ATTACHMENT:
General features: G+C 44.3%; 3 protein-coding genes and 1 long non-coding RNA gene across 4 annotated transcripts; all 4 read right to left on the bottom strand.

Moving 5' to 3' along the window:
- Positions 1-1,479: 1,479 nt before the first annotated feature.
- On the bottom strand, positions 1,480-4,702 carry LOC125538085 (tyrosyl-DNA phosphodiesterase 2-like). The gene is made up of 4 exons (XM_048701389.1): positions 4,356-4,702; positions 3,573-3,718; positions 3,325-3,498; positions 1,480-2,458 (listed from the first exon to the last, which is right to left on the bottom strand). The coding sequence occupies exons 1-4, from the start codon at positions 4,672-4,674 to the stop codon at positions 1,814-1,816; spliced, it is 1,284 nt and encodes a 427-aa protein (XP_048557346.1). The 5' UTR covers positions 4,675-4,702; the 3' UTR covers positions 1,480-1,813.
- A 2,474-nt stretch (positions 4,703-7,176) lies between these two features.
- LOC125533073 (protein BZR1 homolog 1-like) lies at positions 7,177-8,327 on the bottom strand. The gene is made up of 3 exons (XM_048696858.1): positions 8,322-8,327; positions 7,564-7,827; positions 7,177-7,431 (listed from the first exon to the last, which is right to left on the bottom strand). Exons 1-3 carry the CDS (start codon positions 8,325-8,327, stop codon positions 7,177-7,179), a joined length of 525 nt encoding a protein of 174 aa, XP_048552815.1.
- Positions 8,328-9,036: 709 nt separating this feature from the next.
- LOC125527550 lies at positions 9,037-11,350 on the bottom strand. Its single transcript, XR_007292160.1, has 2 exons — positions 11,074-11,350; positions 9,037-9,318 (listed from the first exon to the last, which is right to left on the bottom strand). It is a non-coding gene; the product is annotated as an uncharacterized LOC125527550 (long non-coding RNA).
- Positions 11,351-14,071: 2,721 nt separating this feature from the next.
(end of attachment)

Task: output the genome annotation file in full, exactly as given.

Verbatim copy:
General features: G+C 44.3%; 3 protein-coding genes and 1 long non-coding RNA gene across 4 annotated transcripts; all 4 read right to left on the bottom strand.

Moving 5' to 3' along the window:
- Positions 1-1,479: 1,479 nt before the first annotated feature.
- On the bottom strand, positions 1,480-4,702 carry LOC125538085 (tyrosyl-DNA phosphodiesterase 2-like). The gene is made up of 4 exons (XM_048701389.1): positions 4,356-4,702; positions 3,573-3,718; positions 3,325-3,498; positions 1,480-2,458 (listed from the first exon to the last, which is right to left on the bottom strand). The coding sequence occupies exons 1-4, from the start codon at positions 4,672-4,674 to the stop codon at positions 1,814-1,816; spliced, it is 1,284 nt and encodes a 427-aa protein (XP_048557346.1). The 5' UTR covers positions 4,675-4,702; the 3' UTR covers positions 1,480-1,813.
- A 2,474-nt stretch (positions 4,703-7,176) lies between these two features.
- LOC125533073 (protein BZR1 homolog 1-like) lies at positions 7,177-8,327 on the bottom strand. The gene is made up of 3 exons (XM_048696858.1): positions 8,322-8,327; positions 7,564-7,827; positions 7,177-7,431 (listed from the first exon to the last, which is right to left on the bottom strand). Exons 1-3 carry the CDS (start codon positions 8,325-8,327, stop codon positions 7,177-7,179), a joined length of 525 nt encoding a protein of 174 aa, XP_048552815.1.
- Positions 8,328-9,036: 709 nt separating this feature from the next.
- LOC125527550 lies at positions 9,037-11,350 on the bottom strand. Its single transcript, XR_007292160.1, has 2 exons — positions 11,074-11,350; positions 9,037-9,318 (listed from the first exon to the last, which is right to left on the bottom strand). It is a non-coding gene; the product is annotated as an uncharacterized LOC125527550 (long non-coding RNA).
- Positions 11,351-14,071: 2,721 nt separating this feature from the next.